The form of the Reynolds-type equation which governs the macroscopic mechanics of hydrodynamic lubrication interfaces with a microscopic texture is well-accepted. The central role of the ratio of the mean film thickness to the texture period in determining the flow factor tensors that appear in this equation had been highlighted in a pioneering theoretical study through a rigorous two-scale derivation (Bayada and Chambat, 1988, “New Models in the Theory of the Hydrodynamic Lubrication of Rough Surfaces,” ASME J. Tribol., 110, pp. 402–407). However, the resulting homogenization theory still remains to be numerically investigated. For this purpose, after a comprehensive review of the literature, three microscopic regimes of lubrication will be outlined, and the transition between these three regimes for different texture types will be extensively demonstrated. In addition to conventional textures, representative re-entrant textures will also be addressed.

Commentary by Dr. Valentin Fuster
J. Tribol. 2017;140(1):011702-011702-13. doi:10.1115/1.4037134.

This paper studies the static and dynamic coefficients of an externally pressurized porous gas journal bearing. The finite difference method is used to solve the Reynolds equation of the bearing to obtain the static load capacity. The linear perturbation method is adopted to derive the perturbation equations considering four degrees-of-freedom (4DOF), namely, the translational movements in x and y directions and the rotational movements around x and y directions. The effects of various parameters on the dynamic behaviors of the journal bearing are studied. These parameters include the bearing number, the supply pressure, the feeding parameter, the length-to-diameter ratio, the porosity parameter, the eccentricity ratio, and tilting angles. Simulated results prove that the proposed method is valid in estimating the static and dynamic characteristics of a porous gas journal bearing with 4DOF.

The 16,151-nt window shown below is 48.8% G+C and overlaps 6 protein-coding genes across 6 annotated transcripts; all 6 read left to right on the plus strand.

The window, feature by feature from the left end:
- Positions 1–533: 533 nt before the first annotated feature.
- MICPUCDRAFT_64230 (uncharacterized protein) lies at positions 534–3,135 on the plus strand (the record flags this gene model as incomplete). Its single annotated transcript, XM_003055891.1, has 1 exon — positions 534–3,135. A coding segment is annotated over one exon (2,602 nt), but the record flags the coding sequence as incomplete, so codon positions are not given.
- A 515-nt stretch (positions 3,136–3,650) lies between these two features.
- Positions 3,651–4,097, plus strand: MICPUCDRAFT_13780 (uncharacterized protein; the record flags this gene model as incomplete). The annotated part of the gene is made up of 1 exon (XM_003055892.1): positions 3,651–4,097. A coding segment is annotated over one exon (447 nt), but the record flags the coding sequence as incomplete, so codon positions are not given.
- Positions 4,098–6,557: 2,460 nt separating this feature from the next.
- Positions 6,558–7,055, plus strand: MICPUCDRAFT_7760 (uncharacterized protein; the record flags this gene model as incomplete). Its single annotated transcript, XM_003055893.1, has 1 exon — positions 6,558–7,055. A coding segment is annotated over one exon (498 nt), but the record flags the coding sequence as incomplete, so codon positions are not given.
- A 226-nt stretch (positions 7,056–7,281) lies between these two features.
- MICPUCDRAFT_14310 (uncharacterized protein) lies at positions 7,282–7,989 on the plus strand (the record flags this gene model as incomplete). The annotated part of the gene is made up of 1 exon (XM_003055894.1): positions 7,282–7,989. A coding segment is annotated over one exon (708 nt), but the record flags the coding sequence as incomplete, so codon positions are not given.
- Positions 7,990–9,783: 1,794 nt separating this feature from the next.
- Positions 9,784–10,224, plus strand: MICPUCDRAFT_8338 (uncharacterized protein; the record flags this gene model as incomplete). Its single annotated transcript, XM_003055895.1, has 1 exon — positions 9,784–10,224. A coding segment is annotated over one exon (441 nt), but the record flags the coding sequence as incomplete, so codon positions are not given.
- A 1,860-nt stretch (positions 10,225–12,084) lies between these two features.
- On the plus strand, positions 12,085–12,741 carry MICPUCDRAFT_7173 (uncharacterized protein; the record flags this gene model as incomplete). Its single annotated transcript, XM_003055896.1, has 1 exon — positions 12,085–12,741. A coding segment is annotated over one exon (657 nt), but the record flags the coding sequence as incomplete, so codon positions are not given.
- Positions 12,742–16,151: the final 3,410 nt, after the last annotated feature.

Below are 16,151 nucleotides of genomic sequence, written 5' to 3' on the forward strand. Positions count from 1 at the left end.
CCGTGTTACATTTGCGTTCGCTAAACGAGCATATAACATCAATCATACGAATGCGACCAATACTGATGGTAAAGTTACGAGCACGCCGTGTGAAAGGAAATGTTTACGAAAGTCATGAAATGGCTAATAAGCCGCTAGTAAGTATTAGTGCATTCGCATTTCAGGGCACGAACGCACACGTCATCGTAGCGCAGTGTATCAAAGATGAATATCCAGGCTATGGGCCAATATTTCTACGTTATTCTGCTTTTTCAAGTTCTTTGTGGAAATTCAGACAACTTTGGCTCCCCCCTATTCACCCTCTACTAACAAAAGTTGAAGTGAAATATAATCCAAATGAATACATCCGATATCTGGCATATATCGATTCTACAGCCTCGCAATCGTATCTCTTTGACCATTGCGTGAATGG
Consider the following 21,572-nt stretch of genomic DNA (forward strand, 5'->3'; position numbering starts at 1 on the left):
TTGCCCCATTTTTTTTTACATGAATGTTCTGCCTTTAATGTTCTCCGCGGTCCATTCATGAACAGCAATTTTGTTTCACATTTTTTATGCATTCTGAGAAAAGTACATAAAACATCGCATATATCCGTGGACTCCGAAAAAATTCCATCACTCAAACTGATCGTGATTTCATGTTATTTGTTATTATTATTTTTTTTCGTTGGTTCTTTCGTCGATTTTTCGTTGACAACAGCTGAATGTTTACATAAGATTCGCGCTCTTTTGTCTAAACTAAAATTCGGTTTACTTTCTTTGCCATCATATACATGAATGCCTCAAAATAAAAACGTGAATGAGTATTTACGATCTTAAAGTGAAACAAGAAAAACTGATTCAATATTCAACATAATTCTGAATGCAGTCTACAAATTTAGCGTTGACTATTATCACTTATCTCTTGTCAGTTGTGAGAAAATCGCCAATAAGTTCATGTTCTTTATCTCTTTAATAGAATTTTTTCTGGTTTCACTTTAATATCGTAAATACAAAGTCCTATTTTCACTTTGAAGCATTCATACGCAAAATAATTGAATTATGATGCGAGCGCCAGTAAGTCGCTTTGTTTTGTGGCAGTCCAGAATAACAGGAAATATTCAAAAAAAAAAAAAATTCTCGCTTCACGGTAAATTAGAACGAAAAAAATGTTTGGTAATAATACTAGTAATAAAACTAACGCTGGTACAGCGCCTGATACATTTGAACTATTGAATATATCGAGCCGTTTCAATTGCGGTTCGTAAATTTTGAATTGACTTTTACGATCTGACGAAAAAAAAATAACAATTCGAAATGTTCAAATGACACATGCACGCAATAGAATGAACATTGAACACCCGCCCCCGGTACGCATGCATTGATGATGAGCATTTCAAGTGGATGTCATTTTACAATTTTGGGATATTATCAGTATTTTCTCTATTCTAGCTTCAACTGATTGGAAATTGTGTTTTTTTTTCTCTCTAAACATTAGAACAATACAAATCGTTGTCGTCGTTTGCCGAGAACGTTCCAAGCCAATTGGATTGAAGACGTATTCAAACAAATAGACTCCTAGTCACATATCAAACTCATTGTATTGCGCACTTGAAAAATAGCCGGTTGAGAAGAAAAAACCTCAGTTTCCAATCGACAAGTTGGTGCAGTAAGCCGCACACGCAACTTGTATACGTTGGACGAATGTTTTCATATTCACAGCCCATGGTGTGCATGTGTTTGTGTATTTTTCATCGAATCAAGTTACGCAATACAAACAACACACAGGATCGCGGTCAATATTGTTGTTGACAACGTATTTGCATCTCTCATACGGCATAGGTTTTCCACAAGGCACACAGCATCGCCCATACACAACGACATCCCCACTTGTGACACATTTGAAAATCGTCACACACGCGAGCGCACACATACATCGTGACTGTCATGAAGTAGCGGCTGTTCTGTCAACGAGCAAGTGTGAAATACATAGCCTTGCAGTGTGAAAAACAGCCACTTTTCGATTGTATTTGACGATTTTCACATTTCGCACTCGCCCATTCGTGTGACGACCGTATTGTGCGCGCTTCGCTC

Commentary by Dr. Valentin Fuster
J. Tribol. 2017;140(1):011703-011703-13. doi:10.1115/1.4037151.

Numerous previous numerical studies have investigated the effect of surface texturing upon the static characteristics of journal bearings, including their load-carrying capacity and friction torque. In general, the dynamic characteristics of journal bearings are also important, since they are essential factors in predicting the vibration behavior of actual rotors supported by journal bearings. However, the effects of surface texture upon these dynamic characteristics have not been investigated through either numerical or experimental analysis. Thus, in the present study, such analyses were conducted to investigate the dynamic characteristics of textured journal bearings, such as their dynamic coefficients of oil film and the stability-threshold shaft speed supported by the bearings. Numerical analysis was done using a model that included inertial effects and energy loss; this model agreed well with experimental results concerning static characteristics from our previous study. Dynamic testing based on a sinusoidal-excitation method was also performed using textured journal bearings with uniform square dimples to verify the numerical results, which agreed qualitatively with those of experiment, confirming the validity of the numerical analysis. These results suggest that under the same operating conditions, the main effect of texturing upon the dynamic coefficients is to yield the cross-coupled stiffness coefficients with lower absolute values than the conventional ones with a smooth surface. The linear stability-threshold shaft speed of the rotor supported by the textured journal bearings became higher than that of a smooth bearing, mainly due to the reduction of cross-coupled stiffness coefficients. This tendency became more pronounced for high Reynolds number operating conditions and textured bearings with a large number of dimples.

Commentary by Dr. Valentin Fuster

Errata

J. Tribol. 2017;140(1):017001-017001-1. doi:10.1115/1.4036925.

The values of λ for Fit A in Table 2 are incorrect as published; as correctly computed from Eq. (9), they are given below: Fit Aεξεηλ−0.8−0.50.689150.80.51.863690.8−0.51.863690.903.430460.9−0.22.978180.30.61.219610.980.143.98539

Commentary by Dr. Valentin Fuster